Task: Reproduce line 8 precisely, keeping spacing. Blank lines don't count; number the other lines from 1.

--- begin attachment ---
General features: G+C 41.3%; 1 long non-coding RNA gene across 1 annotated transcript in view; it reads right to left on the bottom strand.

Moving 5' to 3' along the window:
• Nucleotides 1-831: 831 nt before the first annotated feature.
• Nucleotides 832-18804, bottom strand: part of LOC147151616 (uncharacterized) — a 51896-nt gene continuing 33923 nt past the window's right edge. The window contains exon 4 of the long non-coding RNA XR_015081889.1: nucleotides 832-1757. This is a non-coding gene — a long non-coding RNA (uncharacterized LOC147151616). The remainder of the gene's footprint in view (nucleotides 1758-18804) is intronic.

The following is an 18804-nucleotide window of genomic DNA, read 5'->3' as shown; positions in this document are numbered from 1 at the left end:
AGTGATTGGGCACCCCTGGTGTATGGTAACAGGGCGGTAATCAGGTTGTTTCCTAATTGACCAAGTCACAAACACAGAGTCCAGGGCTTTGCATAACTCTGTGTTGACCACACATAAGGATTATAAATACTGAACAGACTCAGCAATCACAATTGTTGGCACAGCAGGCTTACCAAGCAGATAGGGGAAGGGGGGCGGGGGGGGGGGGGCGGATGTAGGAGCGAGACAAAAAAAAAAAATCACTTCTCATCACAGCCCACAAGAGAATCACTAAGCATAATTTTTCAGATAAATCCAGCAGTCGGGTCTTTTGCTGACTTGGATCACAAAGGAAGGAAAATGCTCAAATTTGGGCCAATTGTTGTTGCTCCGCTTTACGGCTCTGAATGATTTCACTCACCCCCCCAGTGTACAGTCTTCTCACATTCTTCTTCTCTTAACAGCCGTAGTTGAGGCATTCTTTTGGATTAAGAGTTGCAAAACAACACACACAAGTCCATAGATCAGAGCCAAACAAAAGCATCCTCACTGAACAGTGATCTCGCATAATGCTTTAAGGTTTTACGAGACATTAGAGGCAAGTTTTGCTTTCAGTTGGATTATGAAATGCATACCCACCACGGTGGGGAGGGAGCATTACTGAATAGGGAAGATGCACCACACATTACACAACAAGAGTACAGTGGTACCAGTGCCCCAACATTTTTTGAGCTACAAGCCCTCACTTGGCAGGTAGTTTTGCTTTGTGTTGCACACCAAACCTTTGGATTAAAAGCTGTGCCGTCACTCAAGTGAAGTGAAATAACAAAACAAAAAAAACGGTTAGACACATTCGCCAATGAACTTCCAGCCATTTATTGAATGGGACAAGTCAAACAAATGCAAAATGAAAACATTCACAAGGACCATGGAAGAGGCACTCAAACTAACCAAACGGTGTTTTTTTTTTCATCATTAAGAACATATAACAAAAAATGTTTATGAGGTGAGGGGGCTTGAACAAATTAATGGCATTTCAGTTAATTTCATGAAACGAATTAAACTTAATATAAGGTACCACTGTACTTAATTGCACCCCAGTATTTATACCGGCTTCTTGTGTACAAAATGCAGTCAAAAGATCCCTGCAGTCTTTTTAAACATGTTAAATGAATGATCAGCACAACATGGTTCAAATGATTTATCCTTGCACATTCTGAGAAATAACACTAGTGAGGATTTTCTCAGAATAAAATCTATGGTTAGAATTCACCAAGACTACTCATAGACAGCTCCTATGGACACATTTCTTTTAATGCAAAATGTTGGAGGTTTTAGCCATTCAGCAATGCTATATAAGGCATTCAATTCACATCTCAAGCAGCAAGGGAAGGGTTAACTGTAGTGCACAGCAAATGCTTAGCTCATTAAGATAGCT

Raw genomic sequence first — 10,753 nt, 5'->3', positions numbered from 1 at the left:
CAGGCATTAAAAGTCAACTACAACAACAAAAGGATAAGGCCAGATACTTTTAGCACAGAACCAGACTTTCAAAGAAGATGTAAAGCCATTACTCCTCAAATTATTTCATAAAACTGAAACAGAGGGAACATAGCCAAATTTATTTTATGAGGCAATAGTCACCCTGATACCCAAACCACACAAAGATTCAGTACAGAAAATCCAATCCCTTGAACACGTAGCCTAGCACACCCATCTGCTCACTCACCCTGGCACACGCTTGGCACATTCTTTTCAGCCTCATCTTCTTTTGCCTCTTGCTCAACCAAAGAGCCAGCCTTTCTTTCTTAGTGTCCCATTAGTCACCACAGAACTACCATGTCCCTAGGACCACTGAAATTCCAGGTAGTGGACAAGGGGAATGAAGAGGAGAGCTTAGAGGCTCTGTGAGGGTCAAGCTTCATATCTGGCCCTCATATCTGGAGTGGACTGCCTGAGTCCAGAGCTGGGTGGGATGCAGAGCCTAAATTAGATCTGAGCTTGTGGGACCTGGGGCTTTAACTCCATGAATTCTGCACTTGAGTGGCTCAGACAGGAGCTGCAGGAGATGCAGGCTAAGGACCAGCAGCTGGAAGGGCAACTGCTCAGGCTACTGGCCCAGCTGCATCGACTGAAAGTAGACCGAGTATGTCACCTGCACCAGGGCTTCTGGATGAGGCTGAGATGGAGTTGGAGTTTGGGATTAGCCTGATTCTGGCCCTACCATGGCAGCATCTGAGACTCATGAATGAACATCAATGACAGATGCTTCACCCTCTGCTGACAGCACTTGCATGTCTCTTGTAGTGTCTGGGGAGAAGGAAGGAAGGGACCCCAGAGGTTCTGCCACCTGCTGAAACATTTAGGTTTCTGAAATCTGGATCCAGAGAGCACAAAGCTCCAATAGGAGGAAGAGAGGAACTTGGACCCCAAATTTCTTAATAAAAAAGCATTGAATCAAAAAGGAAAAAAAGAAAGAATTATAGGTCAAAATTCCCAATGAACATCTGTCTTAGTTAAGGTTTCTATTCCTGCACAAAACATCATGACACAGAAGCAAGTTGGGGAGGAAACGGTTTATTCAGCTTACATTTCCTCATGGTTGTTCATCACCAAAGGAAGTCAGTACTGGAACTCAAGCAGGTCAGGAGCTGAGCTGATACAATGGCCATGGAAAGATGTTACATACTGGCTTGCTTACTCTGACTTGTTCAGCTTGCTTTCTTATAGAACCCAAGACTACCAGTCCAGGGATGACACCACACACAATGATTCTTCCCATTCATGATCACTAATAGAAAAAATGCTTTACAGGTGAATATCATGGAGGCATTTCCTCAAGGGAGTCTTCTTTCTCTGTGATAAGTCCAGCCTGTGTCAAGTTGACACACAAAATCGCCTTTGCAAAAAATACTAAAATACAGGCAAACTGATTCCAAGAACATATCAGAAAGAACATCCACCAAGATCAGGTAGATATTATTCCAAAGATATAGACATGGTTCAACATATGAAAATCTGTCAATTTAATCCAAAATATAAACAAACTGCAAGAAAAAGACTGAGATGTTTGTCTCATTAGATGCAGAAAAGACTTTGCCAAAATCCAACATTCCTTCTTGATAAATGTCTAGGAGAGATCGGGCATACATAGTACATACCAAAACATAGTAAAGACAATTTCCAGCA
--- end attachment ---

CAGGCATTAAAAGTCAACTACAACAACAAAAGGATAAGGCCAGATACTTTTAGCACAGAACCAGACTTTCAAAGAAGATGTAAAGCCATTACTCCTCAAATTATTTCATAAAACTGAAACAGAGGGAACATAGCCAAATTTATTTTATGAGGCAATAGTCACCCTGATACCCAAACCACACAAAGATTCAGTACAGAAAATCCAATCCCTTGAACACGTAGCCTAGCACACCCATCTGCTCACTCACCCTGGCACACGCTTGGCACATTCTTTTCAGCCTCATCTTCTTTTGCCTCTTGCTCAACCAAAGAGCCAGCCTTTCTTTCTTAGTGTCCCATTAGTCACCACAGAACTACCATGTCCCTAGGACCACTGAAATTCCAGGTAGTGGACAAGGGGAATGAAGAGGAGAGCTTAGAGGCTCTGTGAGGGTCAAGCTTCATATCTGGCCCTCATATCTGGAGTGGACTGCCTGAGTCCAGAGCTGGGTGGGATGCAGAGCCTAAATTAGATCTGAGCTTGTGGGACCTGGGGCTTTAACTCCATGAATTCTGCACTTGAGTGGCTCAGACAGGAGCTGCAGGAGATGCAGGCTAAGGACCAGCAGCTGGAAGGGCAACTGCTCAGGCTACTGGCCCAGCTGCATCGACTGAAAGTAGACCGAGTATGTCACCTGCACCAGGGCTTCTGGATGAGGCTGAGATGGAGTTGGAGTTTGGGATTAGCCTGATTCTGGCCCTACCATGGCAGCATCTGAGACTCATGAATGAACATCAATGACAGATGCTTCACCCTCTGCTGACAGCACTTGCATGTCTCTTGTAGTGTCTGGGGAGAAGGAAGGAAGGGACCCCAGAGGTTCTGCCACCTGCTGAAACATTTAGGTTTCTGAAATCTGGATCCAGAGAGCACAAAGCTCCAATAGGAGGAAGAGAGGAACTTGGACCCCAAATTTCTTAATAAAAAAGCATTGAATCAAAAAGGAAAAAAAGAAAGAATTATAGGTCAAAATTCCCAATGAACATCTGTCTTAGTTAAGGTTTCTATTCCTGCACAAAACATCATGACACAGAAGCAAGTTGGGGAGGAAACGGTTTATTCAGCTTACATTTCCTCATGGTTGTTCATCACCAAAGGAAGTCAGTACTGGAACTCAAGCAGGTCAGGAGCTGAGCTGATACAATGGCCATGGAAAGATGTTACATACTGGCTTGCTTACTCTGACTTGTTCAGCTTGCTTTCTTATAGAACCCAAGACTACCAGTCCAGGGATGACACCACACACAATGATTCTTCCCATTCATGATCACTAATAGAAAAAATGCTTTACAGGTGAATATCATGGAGGCATTTCCTCAAGGGAGTCTTCTTTCTCTGTGATAAGTCCAGCCTGTGTCAAGTTGACACACAAAATCGCCTTTGCAAAAAATACTAAAATACAGGCAAACTGATTCCAAGAACATATCAGAAAGAACATCCACCAAGATCAGGTAGATATTATTCCAAAGATATAGACATGGTTCAACATATGAAAATCTGTCAATTTAATCCAAAATATAAACAAACTGCAAGAAAAAGACTGAGATGTTTGTCTCATTAGATGCAGAAAAGACTTTGCCAAAATCCAACATTCCTTCTTGATAAATGTCTAGGAGAGATCGGGCATACATAGTACATACCAAAACATAGTAAAGACAATTTCCAGCA